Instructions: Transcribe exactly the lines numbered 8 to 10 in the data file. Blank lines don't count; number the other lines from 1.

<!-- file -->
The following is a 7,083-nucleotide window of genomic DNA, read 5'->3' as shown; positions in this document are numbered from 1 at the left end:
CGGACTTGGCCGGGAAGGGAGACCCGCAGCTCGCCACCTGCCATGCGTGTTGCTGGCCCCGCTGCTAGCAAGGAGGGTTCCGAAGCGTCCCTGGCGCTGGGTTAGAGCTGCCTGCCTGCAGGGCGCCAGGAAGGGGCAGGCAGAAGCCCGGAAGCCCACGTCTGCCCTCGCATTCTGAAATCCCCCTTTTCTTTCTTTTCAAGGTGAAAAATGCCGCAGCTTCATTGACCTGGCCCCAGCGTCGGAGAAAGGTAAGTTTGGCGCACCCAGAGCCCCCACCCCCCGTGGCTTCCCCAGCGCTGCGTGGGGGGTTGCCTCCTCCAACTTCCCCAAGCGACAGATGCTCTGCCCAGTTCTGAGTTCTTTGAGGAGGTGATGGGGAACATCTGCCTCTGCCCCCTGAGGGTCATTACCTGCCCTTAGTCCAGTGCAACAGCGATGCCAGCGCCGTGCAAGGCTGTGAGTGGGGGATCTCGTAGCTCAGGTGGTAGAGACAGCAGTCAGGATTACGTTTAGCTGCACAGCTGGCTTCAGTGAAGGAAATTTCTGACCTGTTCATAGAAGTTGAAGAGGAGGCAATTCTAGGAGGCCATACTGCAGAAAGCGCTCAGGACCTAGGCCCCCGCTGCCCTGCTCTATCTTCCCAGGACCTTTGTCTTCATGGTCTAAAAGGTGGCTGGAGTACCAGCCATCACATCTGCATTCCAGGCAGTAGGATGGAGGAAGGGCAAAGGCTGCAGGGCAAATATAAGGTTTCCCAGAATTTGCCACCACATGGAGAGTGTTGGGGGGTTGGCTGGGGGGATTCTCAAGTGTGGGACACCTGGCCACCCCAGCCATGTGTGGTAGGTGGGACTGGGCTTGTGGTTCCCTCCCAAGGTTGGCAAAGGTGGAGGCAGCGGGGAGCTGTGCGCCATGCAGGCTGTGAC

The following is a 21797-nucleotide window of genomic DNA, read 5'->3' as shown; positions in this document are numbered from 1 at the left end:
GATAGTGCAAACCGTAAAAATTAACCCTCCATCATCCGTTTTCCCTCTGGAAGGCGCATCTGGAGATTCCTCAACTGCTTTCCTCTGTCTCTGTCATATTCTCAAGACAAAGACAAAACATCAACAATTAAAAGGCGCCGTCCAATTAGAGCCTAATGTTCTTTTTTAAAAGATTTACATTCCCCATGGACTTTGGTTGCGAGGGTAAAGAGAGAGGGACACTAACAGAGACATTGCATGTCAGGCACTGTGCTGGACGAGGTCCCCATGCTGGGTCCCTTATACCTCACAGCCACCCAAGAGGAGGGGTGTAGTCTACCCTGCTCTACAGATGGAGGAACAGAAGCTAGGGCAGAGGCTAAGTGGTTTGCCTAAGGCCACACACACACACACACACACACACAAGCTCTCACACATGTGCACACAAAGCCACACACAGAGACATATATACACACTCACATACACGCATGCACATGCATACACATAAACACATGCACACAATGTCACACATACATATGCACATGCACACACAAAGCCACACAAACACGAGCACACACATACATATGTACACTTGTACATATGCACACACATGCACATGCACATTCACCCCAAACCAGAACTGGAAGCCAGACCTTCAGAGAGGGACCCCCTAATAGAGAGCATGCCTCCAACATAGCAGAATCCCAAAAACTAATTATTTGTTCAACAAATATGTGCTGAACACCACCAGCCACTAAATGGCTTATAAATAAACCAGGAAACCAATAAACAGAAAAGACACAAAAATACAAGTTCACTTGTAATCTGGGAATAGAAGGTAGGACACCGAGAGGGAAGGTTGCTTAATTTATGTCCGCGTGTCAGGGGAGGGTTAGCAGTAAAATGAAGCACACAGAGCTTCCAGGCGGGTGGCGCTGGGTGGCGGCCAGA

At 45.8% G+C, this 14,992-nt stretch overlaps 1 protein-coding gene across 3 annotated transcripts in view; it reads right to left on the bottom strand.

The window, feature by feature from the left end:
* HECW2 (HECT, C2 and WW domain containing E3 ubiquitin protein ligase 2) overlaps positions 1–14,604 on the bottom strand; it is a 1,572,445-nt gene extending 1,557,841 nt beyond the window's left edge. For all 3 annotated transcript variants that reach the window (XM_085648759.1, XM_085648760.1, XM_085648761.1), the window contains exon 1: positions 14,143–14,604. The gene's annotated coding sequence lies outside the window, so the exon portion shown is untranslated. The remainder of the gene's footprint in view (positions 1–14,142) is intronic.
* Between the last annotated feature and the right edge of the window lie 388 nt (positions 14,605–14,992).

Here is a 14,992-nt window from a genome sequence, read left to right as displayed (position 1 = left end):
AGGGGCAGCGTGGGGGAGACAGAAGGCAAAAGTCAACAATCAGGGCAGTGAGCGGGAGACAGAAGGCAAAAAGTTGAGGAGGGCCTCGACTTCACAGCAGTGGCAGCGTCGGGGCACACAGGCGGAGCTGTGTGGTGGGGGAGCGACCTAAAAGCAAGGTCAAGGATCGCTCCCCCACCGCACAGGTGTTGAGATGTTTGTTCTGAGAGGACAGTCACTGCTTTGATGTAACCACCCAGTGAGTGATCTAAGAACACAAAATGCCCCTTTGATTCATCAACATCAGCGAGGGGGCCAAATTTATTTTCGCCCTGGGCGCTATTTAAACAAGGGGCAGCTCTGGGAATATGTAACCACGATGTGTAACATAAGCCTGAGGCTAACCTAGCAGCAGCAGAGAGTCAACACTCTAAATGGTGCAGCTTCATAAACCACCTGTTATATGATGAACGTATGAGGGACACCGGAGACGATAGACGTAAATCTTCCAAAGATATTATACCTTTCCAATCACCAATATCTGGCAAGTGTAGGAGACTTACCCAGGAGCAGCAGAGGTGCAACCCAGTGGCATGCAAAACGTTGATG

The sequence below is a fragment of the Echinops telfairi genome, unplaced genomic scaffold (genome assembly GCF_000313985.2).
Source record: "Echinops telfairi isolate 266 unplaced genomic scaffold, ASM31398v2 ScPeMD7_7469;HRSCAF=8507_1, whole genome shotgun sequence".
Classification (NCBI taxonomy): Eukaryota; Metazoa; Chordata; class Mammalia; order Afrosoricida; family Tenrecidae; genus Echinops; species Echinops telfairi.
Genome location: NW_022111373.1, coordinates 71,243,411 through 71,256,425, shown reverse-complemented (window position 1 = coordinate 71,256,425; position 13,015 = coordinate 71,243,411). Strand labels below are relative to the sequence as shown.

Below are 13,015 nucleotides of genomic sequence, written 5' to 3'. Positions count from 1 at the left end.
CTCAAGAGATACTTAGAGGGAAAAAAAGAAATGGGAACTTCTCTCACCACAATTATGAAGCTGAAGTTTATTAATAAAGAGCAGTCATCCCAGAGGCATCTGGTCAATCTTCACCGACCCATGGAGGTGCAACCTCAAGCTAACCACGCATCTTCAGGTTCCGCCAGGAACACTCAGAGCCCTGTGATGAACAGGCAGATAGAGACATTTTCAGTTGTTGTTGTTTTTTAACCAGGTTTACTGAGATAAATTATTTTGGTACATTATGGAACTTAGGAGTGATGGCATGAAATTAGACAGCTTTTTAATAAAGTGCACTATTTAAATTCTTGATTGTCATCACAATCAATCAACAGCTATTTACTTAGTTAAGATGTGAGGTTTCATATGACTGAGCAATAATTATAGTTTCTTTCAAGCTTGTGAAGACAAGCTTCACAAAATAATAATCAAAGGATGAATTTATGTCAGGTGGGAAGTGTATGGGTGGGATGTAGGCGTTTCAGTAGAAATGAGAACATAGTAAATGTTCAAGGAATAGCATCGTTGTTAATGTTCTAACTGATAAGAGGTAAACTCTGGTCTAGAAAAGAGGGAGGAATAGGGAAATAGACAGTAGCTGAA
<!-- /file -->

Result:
* Between the last annotated feature and the right edge of the window lie 388 nt (positions 14,605–14,992).

Here is a 14,992-nt window from a genome sequence, read left to right as displayed (position 1 = left end):
AGGGGCAGCGTGGGGGAGACAGAAGGCAAAAGTCAACAATCAGGGCAGTGAGCGGGAGACAGAAGGCAAAAAGTTGAGGAGGGCCTCGACTTCACAGCAGTGGCAGCGTCGGGGCACACAGGCGGAGCTGTGTGGTGGGGGAGCGACCTAAAAGCAAGGTCAAGGATCGCTCCCCCACCGCACAGGTGTTGAGATGTTTGTTCTGAGAGGACAGTCACTGCTTTGATGTAACCACCCAGTGAGTGATCTAAGAACACAAAATGCCCCTTTGATTCATCAACATCAGCGAGGGGGCCAAATTTATTTTCGCCCTGGGCGCTATTTAAACAAGGGGCAGCTCTGGGAATATGTAACCACGATGTGTAACATAAGCCTGAGGCTAACCTAGCAGCAGCAGAGAGTCAACACTCTAAATGGTGCAGCTTCATAAACCACCTGTTATATGATGAACGTATGAGGGACACCGGAGACGATAGACGTAAATCTTCCAAAGATATTATACCTTTCCAATCACCAATATCTGGCAAGTGTAGGAGACTTACCCAGGAGCAGCAGAGGTGCAACCCAGTGGCATGCAAAACGTTGATG